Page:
Not knowing how long she’d have to wait for a Prime, Kate ended up buying a RAV4 Hybrid to hold her over until the RAV4 Prime was more readily available and perhaps lower in cost. She didn’t own the Hybrid very long before swapping it for a Prime. “The RAV4 XSE Hybrid was such an amazing car there were many times I wondered if I should just call it good and not get a Prime, I adored that car! Coming from two very old cars to this freakishly technologically advanced car was quite the eye-opener. But in the end, especially after reading the reviews from those who already had a Prime on the "Official RAV4 Prime" Facebook geek group, I kept to the original plan to stay the course and get a Prime whenever that day should come.” Kate found an available Prime, traded in her RAV4 Hybrid, and now owns a RAV4 Prime XSE Premium.
Why Not a Tesla Model Y?
One thing that is obvious when you communicate with RAV4 Prime owners in online forums is that most have had a prior green vehicle or own a second green vehicle. In fact, quite a few Toyota RAV4 Prime owners also own a Tesla. We asked Kate if she considered the new Tesla Model Y, which launched in early Q2 of this past year, right around the time she bought the RAV4 Hybrid. Kate told us, “I actually did consider the Model Y but no other cars except that and the Toyota RAV4 Hybrid/Prime and Honda CR-V Hybrid. It was a hard choice as the Model Y seemed like it could have satisfied many of my vehicular needs. In the end, the reliability and reputation of the Japanese made green cars won me over. A bit of brand loyalty in a way perhaps?”
Will Kate Trade-In The RAV4 Prime For a BEV?
Within her posts at the Official Facebook RAV4 Prime Group, Kate calls her new RAV4 Prime her “forever car.” We asked her to explain why she calls it that. She told us, “Many people humanize their pets, I tend to do that with machines. I find no reason to replace a machine unless it is truly time to replace it. My Honda was mine till its time was up. The future is hard to predict but I plan on keeping the Prime till its time is up. Most pet lovers keep their Fefee till Fefee dies, I just do the same with my vehicle is all.”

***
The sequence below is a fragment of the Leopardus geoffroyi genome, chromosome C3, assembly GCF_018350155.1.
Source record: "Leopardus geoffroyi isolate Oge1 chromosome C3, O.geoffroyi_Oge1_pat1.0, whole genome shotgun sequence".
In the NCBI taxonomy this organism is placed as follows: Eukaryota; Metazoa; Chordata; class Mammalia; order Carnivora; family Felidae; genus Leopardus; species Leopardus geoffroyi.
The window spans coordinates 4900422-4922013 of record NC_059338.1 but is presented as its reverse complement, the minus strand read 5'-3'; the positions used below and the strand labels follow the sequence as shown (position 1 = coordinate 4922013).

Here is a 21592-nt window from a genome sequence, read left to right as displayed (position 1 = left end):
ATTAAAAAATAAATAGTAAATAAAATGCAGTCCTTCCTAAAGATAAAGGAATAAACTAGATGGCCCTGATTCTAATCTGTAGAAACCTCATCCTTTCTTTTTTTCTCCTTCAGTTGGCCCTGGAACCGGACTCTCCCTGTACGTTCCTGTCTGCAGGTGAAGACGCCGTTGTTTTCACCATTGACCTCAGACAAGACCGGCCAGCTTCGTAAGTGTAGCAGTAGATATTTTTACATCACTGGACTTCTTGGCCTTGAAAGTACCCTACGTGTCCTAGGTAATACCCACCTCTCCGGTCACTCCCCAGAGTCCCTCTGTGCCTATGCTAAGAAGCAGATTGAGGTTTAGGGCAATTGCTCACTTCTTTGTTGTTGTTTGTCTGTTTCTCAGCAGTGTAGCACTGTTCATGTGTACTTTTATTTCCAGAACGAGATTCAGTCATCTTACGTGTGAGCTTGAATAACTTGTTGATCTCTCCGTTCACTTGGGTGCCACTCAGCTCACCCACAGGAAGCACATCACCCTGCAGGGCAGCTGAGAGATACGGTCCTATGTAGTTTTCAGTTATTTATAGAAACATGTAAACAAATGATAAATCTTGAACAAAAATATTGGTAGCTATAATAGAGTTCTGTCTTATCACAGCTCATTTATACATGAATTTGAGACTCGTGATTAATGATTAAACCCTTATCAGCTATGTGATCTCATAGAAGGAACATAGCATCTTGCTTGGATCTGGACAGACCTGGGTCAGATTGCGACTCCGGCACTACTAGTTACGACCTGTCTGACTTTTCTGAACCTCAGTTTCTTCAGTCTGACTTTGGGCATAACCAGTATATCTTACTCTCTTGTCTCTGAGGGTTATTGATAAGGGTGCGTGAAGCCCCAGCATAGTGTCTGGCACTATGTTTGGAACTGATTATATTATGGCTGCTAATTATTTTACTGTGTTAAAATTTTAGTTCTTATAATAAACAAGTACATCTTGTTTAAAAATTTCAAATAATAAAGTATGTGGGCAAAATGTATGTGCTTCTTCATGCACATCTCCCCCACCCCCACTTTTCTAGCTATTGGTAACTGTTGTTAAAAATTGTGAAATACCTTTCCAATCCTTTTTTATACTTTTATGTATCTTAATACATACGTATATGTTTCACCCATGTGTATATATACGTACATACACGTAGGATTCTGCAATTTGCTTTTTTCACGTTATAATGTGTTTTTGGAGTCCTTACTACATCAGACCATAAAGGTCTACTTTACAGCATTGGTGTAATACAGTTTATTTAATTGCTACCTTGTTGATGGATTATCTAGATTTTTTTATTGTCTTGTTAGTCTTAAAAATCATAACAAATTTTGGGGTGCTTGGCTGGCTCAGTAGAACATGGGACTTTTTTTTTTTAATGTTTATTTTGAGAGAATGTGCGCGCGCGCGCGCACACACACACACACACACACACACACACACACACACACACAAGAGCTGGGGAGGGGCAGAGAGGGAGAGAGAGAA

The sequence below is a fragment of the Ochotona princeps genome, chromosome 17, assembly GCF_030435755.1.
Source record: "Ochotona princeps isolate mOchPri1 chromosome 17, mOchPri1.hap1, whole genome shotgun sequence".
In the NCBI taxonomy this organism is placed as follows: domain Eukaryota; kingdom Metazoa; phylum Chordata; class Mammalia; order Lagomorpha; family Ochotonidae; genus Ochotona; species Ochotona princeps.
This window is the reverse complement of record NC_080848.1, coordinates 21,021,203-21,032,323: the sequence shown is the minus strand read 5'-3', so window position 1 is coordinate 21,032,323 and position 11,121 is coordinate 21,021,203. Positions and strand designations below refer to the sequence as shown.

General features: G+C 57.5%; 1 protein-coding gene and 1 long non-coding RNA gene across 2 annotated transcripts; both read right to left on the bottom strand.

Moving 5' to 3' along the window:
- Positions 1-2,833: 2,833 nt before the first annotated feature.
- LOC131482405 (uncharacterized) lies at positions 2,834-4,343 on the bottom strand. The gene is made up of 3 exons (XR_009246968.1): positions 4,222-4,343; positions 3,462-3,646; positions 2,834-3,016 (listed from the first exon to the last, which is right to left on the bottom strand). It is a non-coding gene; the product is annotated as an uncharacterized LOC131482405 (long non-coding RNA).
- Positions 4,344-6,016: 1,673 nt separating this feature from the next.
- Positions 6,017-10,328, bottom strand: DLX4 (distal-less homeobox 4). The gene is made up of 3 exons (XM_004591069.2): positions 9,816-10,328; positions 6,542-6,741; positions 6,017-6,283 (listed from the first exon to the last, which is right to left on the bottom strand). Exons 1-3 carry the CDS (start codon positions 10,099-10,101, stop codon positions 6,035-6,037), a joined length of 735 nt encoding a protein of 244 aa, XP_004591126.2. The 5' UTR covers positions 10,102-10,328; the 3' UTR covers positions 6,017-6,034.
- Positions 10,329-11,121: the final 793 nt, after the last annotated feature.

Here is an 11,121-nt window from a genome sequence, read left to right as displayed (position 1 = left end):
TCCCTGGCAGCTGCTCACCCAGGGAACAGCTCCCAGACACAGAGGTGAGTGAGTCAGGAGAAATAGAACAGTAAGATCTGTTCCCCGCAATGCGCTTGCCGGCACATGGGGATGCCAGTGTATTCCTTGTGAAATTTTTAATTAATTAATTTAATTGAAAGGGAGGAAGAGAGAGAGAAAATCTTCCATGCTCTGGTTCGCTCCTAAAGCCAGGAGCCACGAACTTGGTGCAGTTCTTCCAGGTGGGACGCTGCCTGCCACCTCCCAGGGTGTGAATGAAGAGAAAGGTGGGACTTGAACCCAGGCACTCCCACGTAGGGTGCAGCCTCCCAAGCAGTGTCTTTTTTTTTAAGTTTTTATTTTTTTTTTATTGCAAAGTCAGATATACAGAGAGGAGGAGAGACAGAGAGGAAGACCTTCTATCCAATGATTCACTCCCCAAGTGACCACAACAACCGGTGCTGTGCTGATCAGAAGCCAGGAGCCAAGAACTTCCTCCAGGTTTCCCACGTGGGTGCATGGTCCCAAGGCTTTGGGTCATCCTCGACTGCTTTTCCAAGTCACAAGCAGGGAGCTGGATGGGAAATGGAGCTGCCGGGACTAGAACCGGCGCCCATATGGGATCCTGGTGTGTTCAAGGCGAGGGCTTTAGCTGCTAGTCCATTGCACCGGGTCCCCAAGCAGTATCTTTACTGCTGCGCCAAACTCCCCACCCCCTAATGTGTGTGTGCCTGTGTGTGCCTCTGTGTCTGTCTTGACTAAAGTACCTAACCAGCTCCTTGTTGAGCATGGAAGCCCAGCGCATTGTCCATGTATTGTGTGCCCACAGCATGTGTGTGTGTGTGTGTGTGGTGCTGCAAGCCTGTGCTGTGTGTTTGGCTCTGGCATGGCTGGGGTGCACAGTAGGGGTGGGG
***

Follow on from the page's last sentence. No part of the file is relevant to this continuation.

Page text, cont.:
Given that Kate owned her old CR-V for two decades, it would seem that she gave both Honda and Tesla a fair look, but won’t be buying a vehicle from either brand any time soon. We thought that some shoppers of all of these green vehicle models might appreciate hearing from an actual owner of a RAV4 Prime, RAV4 Hybrid, CR-V, and 4Runner and why she now calls her RAV4 Prime her “forever car.”
If you’d like to hear more about why green vehicle shoppers are buying the Toyota RAV4 Prime, RAV4 Hybrid, Tesla Model Y, or Honda CR-V Hybrid we suggest joining some Facebook groups that feature these models. Unfiltered posts from actual owners are an excellent way to get a picture of the true ownership experience, and you can ask questions directly of owners who will often answer in real-time.
Watch for more stories featuring Kate’s insight in the days to come at Torque News.
John Goreham is a long-time New England Motor Press Association member and recovering engineer. Following his engineering program, John also completed a marketing program at Northeastern University and worked with automotive component manufacturers. In addition to Torque News, John's work has appeared in print in dozens of American newspapers and he provides reviews to many vehicle shopping sites. You can follow John on Twitter, and view his credentials at Linkedin